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This article is part of the supplement: 22nd International Conference on Genome Informatics: Systems Biology

Open Access Proceedings

Framework for network modularization and Bayesian network analysis to investigate the perturbed metabolic network

Hyun Uk Kim12, Tae Yong Kim12* and Sang Yup Lee123*

Author Affiliations

1 Metabolic and Biomolecular Engineering National Research Laboratory, Department of Chemical and Biomolecular Engineering (BK21 program), Center for Systems and Synthetic Biotechnology, Institute for the BioCentury, Korea Advanced Institute of Science and Technology (KAIST), Daejeon 305-701, Republic of Korea

2 BioInformatics Research Center, KAIST, Daejeon 305-701, Republic of Korea

3 Department of Bio and Brain Engineering and BioProcess Engineering Research Center, KAIST, Daejeon 305-701, Republic of Korea

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BMC Systems Biology 2011, 5(Suppl 2):S14  doi:10.1186/1752-0509-5-S2-S14

Published: 14 December 2011

Abstract

Background

Genome-scale metabolic network models have contributed to elucidating biological phenomena, and predicting gene targets to engineer for biotechnological applications. With their increasing importance, their precise network characterization has also been crucial for better understanding of the cellular physiology.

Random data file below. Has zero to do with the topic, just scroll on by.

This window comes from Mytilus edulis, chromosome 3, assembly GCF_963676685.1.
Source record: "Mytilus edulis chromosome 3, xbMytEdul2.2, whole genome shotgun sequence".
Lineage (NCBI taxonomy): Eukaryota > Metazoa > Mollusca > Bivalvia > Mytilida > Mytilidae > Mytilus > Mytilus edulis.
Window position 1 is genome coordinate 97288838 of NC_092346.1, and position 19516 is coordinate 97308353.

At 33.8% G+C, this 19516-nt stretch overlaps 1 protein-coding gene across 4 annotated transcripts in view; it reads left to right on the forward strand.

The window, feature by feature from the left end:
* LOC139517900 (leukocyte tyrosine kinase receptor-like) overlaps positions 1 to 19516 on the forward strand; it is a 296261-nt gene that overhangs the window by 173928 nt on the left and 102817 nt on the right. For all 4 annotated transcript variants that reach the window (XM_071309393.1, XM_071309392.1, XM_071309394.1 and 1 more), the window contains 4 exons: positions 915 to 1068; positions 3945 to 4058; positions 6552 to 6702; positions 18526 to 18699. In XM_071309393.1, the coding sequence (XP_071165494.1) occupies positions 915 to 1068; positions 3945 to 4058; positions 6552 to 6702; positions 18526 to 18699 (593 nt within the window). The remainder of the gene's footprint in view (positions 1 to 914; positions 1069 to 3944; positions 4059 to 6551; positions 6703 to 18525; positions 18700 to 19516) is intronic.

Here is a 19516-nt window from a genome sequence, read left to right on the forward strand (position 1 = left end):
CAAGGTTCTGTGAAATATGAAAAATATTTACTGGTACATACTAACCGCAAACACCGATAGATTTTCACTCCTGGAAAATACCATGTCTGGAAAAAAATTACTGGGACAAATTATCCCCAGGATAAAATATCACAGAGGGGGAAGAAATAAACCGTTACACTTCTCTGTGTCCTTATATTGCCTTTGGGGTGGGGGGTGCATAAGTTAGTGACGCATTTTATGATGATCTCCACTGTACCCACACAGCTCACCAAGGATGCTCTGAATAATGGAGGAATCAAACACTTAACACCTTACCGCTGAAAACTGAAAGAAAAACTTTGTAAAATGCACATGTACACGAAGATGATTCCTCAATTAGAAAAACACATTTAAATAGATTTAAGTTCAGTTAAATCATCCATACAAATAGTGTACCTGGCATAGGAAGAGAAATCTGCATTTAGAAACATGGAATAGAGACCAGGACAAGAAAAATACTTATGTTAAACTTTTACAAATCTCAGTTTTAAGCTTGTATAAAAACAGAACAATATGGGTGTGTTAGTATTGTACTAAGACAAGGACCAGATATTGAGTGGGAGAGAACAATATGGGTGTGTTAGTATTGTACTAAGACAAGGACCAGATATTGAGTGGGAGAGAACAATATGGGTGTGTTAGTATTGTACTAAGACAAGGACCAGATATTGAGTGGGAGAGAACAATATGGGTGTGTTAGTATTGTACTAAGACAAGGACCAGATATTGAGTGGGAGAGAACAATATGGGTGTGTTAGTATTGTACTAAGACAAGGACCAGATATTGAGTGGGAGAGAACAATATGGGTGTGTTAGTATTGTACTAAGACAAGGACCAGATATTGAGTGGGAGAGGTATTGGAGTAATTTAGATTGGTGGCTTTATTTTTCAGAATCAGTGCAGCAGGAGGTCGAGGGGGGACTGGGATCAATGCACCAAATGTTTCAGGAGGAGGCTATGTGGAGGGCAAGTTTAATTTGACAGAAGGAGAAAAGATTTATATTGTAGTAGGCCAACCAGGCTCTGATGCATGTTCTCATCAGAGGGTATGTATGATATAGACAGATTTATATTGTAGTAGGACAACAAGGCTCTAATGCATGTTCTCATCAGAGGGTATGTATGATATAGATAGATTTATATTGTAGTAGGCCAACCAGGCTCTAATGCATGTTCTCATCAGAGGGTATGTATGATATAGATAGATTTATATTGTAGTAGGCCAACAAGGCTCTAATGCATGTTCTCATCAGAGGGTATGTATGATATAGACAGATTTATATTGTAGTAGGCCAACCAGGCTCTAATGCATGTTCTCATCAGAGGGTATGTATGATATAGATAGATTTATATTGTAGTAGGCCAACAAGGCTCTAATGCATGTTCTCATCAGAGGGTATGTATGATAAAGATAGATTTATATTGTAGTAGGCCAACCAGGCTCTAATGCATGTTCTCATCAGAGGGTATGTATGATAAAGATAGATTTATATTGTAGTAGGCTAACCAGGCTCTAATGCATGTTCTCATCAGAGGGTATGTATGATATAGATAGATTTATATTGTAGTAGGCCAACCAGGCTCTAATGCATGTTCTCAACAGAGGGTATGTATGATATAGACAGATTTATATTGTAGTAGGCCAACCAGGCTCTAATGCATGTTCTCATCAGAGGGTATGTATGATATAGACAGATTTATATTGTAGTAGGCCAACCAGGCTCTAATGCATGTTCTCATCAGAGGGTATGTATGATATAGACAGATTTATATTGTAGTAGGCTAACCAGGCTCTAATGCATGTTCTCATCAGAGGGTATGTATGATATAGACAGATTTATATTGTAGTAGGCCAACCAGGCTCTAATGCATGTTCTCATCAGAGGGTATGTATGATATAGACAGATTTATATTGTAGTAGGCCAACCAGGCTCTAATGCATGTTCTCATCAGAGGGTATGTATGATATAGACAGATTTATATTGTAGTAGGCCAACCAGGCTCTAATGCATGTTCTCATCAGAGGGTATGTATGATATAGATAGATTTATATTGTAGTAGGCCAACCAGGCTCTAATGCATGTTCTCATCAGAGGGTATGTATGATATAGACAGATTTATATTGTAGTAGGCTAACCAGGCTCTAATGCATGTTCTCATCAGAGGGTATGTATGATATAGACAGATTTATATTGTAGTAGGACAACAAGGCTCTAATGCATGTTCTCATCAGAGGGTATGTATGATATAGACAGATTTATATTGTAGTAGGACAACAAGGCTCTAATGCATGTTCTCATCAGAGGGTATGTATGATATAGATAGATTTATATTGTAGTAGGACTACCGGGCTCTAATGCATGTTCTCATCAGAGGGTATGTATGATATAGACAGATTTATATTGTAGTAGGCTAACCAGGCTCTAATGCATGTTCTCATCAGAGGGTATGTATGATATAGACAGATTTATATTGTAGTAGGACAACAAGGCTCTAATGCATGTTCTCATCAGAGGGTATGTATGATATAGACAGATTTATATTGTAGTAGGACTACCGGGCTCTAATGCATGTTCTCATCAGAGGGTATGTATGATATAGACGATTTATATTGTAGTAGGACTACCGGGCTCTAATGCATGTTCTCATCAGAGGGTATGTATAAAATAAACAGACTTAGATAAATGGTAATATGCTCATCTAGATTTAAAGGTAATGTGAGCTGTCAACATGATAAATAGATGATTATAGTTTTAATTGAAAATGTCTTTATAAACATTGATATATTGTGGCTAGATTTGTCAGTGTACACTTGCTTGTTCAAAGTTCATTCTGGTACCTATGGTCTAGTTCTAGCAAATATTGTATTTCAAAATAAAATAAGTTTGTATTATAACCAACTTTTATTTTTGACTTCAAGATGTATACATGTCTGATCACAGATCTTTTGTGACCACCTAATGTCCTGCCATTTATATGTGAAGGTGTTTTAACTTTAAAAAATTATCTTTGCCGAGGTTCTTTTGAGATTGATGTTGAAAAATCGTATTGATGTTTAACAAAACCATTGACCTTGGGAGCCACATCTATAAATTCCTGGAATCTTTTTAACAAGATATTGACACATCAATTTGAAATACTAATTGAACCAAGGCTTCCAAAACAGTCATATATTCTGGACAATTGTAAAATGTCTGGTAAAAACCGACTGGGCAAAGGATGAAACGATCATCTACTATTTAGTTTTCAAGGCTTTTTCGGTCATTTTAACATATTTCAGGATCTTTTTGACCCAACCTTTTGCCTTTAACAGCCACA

Results

We herein introduce a framework for network modularization and Bayesian network analysis (FMB) to investigate organism’s metabolism under perturbation. FMB reveals direction of influences among metabolic modules, in which reactions with similar or positively correlated flux variation patterns are clustered, in response to specific perturbation using metabolic flux data. With metabolic flux data calculated by constraints-based flux analysis under both control and perturbation conditions, FMB, in essence, reveals the effects of specific perturbations on the biological system through network modularization and Bayesian network analysis at metabolic modular level. As a demonstration, this framework was applied to the genetically perturbed Escherichia coli metabolism, which is a lpdA gene knockout mutant, using its genome-scale metabolic network model.

Conclusions

After all, it provides alternative scenarios of metabolic flux distributions in response to the perturbation, which are complementary to the data obtained from conventionally available genome-wide high-throughput techniques or metabolic flux analysis.